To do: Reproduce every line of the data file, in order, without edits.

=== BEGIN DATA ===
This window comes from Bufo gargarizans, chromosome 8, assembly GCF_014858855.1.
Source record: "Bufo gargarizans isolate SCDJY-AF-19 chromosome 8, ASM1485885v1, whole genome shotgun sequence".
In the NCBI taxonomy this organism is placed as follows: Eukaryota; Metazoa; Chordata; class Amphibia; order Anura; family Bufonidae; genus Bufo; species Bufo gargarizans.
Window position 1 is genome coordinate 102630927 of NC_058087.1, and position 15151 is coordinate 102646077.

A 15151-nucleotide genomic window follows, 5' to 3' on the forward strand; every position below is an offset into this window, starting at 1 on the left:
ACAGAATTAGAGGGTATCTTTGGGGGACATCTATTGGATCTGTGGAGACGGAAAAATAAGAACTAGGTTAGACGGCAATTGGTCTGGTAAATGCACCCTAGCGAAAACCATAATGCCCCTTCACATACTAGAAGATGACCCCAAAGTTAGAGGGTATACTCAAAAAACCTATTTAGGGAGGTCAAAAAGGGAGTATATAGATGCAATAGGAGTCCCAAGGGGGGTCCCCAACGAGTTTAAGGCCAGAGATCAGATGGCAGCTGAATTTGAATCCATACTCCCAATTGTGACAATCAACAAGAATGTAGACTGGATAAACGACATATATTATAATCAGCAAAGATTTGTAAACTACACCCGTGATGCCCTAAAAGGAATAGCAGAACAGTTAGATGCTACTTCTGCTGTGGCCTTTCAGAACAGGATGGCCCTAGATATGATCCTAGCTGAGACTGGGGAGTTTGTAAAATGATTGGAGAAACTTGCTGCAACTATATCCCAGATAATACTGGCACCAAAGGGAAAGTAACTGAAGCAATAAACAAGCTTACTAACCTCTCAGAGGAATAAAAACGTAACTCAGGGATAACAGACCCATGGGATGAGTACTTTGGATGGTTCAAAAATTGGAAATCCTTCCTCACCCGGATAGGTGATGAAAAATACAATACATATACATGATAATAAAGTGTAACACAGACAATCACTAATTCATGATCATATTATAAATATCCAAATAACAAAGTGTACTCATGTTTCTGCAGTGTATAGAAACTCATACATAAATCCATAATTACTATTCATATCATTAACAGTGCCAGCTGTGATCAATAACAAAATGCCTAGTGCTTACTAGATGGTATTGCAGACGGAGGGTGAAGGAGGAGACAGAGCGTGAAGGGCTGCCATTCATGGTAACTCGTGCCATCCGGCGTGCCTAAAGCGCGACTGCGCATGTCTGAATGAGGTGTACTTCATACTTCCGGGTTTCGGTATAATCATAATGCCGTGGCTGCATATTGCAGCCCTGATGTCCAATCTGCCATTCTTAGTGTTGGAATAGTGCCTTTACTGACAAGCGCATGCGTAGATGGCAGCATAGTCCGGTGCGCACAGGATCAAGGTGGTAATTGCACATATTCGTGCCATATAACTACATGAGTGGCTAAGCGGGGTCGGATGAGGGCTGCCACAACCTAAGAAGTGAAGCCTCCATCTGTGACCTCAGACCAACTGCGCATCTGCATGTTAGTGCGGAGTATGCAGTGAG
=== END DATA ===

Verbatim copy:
This window comes from Bufo gargarizans, chromosome 8, assembly GCF_014858855.1.
Source record: "Bufo gargarizans isolate SCDJY-AF-19 chromosome 8, ASM1485885v1, whole genome shotgun sequence".
In the NCBI taxonomy this organism is placed as follows: Eukaryota; Metazoa; Chordata; class Amphibia; order Anura; family Bufonidae; genus Bufo; species Bufo gargarizans.
Window position 1 is genome coordinate 102630927 of NC_058087.1, and position 15151 is coordinate 102646077.

A 15151-nucleotide genomic window follows, 5' to 3' on the forward strand; every position below is an offset into this window, starting at 1 on the left:
ACAGAATTAGAGGGTATCTTTGGGGGACATCTATTGGATCTGTGGAGACGGAAAAATAAGAACTAGGTTAGACGGCAATTGGTCTGGTAAATGCACCCTAGCGAAAACCATAATGCCCCTTCACATACTAGAAGATGACCCCAAAGTTAGAGGGTATACTCAAAAAACCTATTTAGGGAGGTCAAAAAGGGAGTATATAGATGCAATAGGAGTCCCAAGGGGGGTCCCCAACGAGTTTAAGGCCAGAGATCAGATGGCAGCTGAATTTGAATCCATACTCCCAATTGTGACAATCAACAAGAATGTAGACTGGATAAACGACATATATTATAATCAGCAAAGATTTGTAAACTACACCCGTGATGCCCTAAAAGGAATAGCAGAACAGTTAGATGCTACTTCTGCTGTGGCCTTTCAGAACAGGATGGCCCTAGATATGATCCTAGCTGAGACTGGGGAGTTTGTAAAATGATTGGAGAAACTTGCTGCAACTATATCCCAGATAATACTGGCACCAAAGGGAAAGTAACTGAAGCAATAAACAAGCTTACTAACCTCTCAGAGGAATAAAAACGTAACTCAGGGATAACAGACCCATGGGATGAGTACTTTGGATGGTTCAAAAATTGGAAATCCTTCCTCACCCGGATAGGTGATGAAAAATACAATACATATACATGATAATAAAGTGTAACACAGACAATCACTAATTCATGATCATATTATAAATATCCAAATAACAAAGTGTACTCATGTTTCTGCAGTGTATAGAAACTCATACATAAATCCATAATTACTATTCATATCATTAACAGTGCCAGCTGTGATCAATAACAAAATGCCTAGTGCTTACTAGATGGTATTGCAGACGGAGGGTGAAGGAGGAGACAGAGCGTGAAGGGCTGCCATTCATGGTAACTCGTGCCATCCGGCGTGCCTAAAGCGCGACTGCGCATGTCTGAATGAGGTGTACTTCATACTTCCGGGTTTCGGTATAATCATAATGCCGTGGCTGCATATTGCAGCCCTGATGTCCAATCTGCCATTCTTAGTGTTGGAATAGTGCCTTTACTGACAAGCGCATGCGTAGATGGCAGCATAGTCCGGTGCGCACAGGATCAAGGTGGTAATTGCACATATTCGTGCCATATAACTACATGAGTGGCTAAGCGGGGTCGGATGAGGGCTGCCACAACCTAAGAAGTGAAGCCTCCATCTGTGACCTCAGACCAACTGCGCATCTGCATGTTAGTGCGGAGTATGCAGTGAG